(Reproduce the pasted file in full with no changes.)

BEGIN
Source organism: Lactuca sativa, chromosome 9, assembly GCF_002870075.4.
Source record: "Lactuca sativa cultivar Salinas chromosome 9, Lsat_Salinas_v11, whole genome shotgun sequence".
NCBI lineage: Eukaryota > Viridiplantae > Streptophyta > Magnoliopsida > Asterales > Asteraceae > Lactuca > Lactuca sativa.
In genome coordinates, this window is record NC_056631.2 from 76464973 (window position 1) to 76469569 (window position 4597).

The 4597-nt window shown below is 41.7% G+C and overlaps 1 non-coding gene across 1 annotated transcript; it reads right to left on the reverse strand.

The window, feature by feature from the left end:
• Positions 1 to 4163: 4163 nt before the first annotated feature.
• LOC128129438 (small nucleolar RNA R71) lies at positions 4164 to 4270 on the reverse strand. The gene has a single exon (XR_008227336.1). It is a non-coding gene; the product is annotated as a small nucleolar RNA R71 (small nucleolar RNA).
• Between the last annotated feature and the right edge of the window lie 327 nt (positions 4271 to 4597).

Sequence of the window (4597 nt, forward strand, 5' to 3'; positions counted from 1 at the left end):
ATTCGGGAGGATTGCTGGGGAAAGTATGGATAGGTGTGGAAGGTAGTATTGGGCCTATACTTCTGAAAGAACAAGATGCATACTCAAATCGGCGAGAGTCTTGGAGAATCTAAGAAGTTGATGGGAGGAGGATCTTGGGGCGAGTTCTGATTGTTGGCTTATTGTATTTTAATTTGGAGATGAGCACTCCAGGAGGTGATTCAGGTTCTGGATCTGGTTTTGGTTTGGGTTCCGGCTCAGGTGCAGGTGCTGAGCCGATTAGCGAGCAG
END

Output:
Source organism: Lactuca sativa, chromosome 9, assembly GCF_002870075.4.
Source record: "Lactuca sativa cultivar Salinas chromosome 9, Lsat_Salinas_v11, whole genome shotgun sequence".
NCBI lineage: Eukaryota > Viridiplantae > Streptophyta > Magnoliopsida > Asterales > Asteraceae > Lactuca > Lactuca sativa.
In genome coordinates, this window is record NC_056631.2 from 76464973 (window position 1) to 76469569 (window position 4597).

The 4597-nt window shown below is 41.7% G+C and overlaps 1 non-coding gene across 1 annotated transcript; it reads right to left on the reverse strand.

The window, feature by feature from the left end:
• Positions 1 to 4163: 4163 nt before the first annotated feature.
• LOC128129438 (small nucleolar RNA R71) lies at positions 4164 to 4270 on the reverse strand. The gene has a single exon (XR_008227336.1). It is a non-coding gene; the product is annotated as a small nucleolar RNA R71 (small nucleolar RNA).
• Between the last annotated feature and the right edge of the window lie 327 nt (positions 4271 to 4597).

Sequence of the window (4597 nt, forward strand, 5' to 3'; positions counted from 1 at the left end):
ATTCGGGAGGATTGCTGGGGAAAGTATGGATAGGTGTGGAAGGTAGTATTGGGCCTATACTTCTGAAAGAACAAGATGCATACTCAAATCGGCGAGAGTCTTGGAGAATCTAAGAAGTTGATGGGAGGAGGATCTTGGGGCGAGTTCTGATTGTTGGCTTATTGTATTTTAATTTGGAGATGAGCACTCCAGGAGGTGATTCAGGTTCTGGATCTGGTTTTGGTTTGGGTTCCGGCTCAGGTGCAGGTGCTGAGCCGATTAGCGAGCAG